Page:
From Casetext: Smarter Legal Research

In re Stevens

Court of Appeal of California, Second District, Division Two
Sep 30, 1922
59 Cal.App. 251 (Cal. Ct. App. 1922)


Civ. No. 3911.

September 30, 1922.

APPLICATION for reinstatement to practice law. Denied.

The facts are stated in the opinion of the court.

Gates Randles for Petitioner.

Oscar Lawler for Respondent.

The following is a chronology of the events which are principally involved in the present application: On January 10, 1911, W. H. Stevens was admitted to the bar of California, although he never engaged in the practice of law until March 1, 1912; on November 18, 1913, he was indicted by a federal grand jury upon a charge of conspiracy to use the United States mails in a scheme to defraud; on September 7, 1915, having been tried and convicted under the indictment, he was sentenced to imprisonment for six months and to pay a fine of $2,500; on June 14, 1917, he was disbarred by an order of the district court of appeal of this district because of his conviction of the charge mentioned; on December 8, 1917, he completed his term of imprisonment under the conviction and was discharged from confinement; since his discharge he has been in the employ, in various capacities, of the Los Angeles Railway Corporation, a street railway company, his service in each capacity commencing on the date specified below: February 6, 1918, as conductor; October 28, 1919, as inspector; April 1, 1920, as supervisor, apparently acting under that particular employment for nearly a year in the office of the manager of service in the performance of special work; September 20, 1921, on special work in the main office of the company; meanwhile on October 31, 1921, he was pardoned by President Woodrow Wilson by an instrument reciting the fact of the conviction above mentioned and stating that the pardon was granted "for the purpose of restoring his civil rights"; and on March 8, 1922, his petition in the present proceeding was filed.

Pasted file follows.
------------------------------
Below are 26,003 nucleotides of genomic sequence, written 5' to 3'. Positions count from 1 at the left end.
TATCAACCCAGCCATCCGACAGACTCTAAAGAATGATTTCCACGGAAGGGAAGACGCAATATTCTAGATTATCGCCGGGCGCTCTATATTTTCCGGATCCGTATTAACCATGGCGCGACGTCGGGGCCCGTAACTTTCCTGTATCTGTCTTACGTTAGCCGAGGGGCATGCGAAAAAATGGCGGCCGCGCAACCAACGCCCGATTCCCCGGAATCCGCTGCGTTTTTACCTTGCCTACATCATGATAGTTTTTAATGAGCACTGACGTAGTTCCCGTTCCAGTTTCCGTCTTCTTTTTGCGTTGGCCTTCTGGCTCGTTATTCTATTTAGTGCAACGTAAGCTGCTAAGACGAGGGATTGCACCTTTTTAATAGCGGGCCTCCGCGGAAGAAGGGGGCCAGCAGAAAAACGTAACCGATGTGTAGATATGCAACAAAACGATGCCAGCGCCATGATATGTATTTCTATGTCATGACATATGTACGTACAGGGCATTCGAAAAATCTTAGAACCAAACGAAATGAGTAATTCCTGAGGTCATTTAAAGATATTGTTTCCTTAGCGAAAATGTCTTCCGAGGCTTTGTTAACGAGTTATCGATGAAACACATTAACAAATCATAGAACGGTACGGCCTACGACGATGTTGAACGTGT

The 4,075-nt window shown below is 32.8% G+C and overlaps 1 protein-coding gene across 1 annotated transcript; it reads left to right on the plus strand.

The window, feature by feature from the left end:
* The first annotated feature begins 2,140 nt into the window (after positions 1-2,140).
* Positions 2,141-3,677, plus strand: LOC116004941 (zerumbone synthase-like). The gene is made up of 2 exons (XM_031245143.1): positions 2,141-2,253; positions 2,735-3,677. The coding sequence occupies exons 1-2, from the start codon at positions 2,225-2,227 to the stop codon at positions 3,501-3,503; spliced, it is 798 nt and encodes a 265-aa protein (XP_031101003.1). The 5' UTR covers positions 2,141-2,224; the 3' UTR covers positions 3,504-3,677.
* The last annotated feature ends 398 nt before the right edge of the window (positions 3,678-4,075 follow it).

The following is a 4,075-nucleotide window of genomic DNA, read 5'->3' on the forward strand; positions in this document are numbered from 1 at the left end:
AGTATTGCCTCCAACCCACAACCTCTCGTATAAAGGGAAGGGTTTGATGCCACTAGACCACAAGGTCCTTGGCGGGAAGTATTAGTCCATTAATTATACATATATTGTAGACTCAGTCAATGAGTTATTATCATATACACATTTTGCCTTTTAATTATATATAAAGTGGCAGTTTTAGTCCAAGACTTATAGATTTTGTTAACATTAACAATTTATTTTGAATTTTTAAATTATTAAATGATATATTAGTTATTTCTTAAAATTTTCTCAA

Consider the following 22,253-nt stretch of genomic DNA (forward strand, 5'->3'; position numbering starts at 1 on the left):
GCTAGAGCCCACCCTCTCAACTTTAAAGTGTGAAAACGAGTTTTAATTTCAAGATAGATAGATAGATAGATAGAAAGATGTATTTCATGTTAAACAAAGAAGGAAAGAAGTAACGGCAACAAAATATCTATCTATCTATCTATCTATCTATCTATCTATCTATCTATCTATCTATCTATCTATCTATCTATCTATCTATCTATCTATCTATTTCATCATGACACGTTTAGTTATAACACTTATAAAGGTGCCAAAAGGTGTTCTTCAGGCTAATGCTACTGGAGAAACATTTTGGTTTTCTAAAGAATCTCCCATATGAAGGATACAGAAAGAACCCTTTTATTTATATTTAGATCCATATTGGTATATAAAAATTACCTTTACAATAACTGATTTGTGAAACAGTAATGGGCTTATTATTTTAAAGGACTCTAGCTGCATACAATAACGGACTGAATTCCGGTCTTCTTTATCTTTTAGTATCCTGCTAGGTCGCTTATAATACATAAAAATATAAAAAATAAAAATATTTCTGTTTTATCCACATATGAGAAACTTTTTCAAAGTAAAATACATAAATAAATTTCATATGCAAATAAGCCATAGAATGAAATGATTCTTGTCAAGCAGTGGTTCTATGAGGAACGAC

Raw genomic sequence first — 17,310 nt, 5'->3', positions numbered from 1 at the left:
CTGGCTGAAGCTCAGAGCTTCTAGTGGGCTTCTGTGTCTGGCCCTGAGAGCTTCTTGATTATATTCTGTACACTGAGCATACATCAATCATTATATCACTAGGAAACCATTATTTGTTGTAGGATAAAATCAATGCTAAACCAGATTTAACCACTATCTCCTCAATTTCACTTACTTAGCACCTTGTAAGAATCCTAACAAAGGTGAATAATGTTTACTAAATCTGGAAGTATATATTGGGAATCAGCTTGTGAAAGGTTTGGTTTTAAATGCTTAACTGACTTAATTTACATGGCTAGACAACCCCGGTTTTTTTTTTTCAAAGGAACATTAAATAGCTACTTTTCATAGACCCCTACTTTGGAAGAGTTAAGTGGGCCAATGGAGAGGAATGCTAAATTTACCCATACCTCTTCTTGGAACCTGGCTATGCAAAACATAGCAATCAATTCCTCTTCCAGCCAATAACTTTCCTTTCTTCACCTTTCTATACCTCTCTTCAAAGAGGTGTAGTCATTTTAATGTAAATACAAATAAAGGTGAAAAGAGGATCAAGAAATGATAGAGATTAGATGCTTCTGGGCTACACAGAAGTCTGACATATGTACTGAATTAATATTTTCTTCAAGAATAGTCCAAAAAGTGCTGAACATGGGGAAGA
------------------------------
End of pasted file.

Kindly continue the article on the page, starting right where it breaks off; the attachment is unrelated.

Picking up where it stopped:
As petitioner was disbarred because of his conviction in the federal court of the crime with the commission of which he was there charged, it is not only proper, but it is necessary, in considering this application for his reinstatement, to examine the evidence adduced upon his trial in that tribunal; particularly as the respondent Bar Association opposes the reinstatement on the ground that the record made on the trial "shows that said Stevens is devoid of that fundamental moral perception and personal integrity to which the public and the courts are entitled on the part of every person who would pursue the practice of the legal profession."